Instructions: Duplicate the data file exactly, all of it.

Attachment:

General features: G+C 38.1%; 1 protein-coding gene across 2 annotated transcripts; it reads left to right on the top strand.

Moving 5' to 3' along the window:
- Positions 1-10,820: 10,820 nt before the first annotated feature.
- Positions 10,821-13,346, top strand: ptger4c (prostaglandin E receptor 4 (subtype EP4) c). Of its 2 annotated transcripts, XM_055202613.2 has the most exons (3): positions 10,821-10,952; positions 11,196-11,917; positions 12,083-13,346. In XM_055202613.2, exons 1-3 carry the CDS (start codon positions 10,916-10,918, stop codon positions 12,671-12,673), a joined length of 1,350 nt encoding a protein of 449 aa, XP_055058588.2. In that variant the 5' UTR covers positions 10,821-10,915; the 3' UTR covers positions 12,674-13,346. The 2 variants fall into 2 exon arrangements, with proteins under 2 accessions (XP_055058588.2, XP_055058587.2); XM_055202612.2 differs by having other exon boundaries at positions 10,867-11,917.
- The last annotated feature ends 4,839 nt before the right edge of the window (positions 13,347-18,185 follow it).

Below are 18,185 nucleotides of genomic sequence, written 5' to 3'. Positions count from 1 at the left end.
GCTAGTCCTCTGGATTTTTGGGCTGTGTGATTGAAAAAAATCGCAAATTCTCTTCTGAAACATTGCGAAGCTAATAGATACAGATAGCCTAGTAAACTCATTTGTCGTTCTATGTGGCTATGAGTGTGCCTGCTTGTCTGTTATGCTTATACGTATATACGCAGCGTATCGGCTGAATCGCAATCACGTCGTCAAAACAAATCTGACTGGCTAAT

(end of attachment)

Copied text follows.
General features: G+C 38.1%; 1 protein-coding gene across 2 annotated transcripts; it reads left to right on the top strand.

Moving 5' to 3' along the window:
- Positions 1-10,820: 10,820 nt before the first annotated feature.
- Positions 10,821-13,346, top strand: ptger4c (prostaglandin E receptor 4 (subtype EP4) c). Of its 2 annotated transcripts, XM_055202613.2 has the most exons (3): positions 10,821-10,952; positions 11,196-11,917; positions 12,083-13,346. In XM_055202613.2, exons 1-3 carry the CDS (start codon positions 10,916-10,918, stop codon positions 12,671-12,673), a joined length of 1,350 nt encoding a protein of 449 aa, XP_055058588.2. In that variant the 5' UTR covers positions 10,821-10,915; the 3' UTR covers positions 12,674-13,346. The 2 variants fall into 2 exon arrangements, with proteins under 2 accessions (XP_055058588.2, XP_055058587.2); XM_055202612.2 differs by having other exon boundaries at positions 10,867-11,917.
- The last annotated feature ends 4,839 nt before the right edge of the window (positions 13,347-18,185 follow it).

Below are 18,185 nucleotides of genomic sequence, written 5' to 3'. Positions count from 1 at the left end.
GCTAGTCCTCTGGATTTTTGGGCTGTGTGATTGAAAAAAATCGCAAATTCTCTTCTGAAACATTGCGAAGCTAATAGATACAGATAGCCTAGTAAACTCATTTGTCGTTCTATGTGGCTATGAGTGTGCCTGCTTGTCTGTTATGCTTATACGTATATACGCAGCGTATCGGCTGAATCGCAATCACGTCGTCAAAACAAATCTGACTGGCTAAT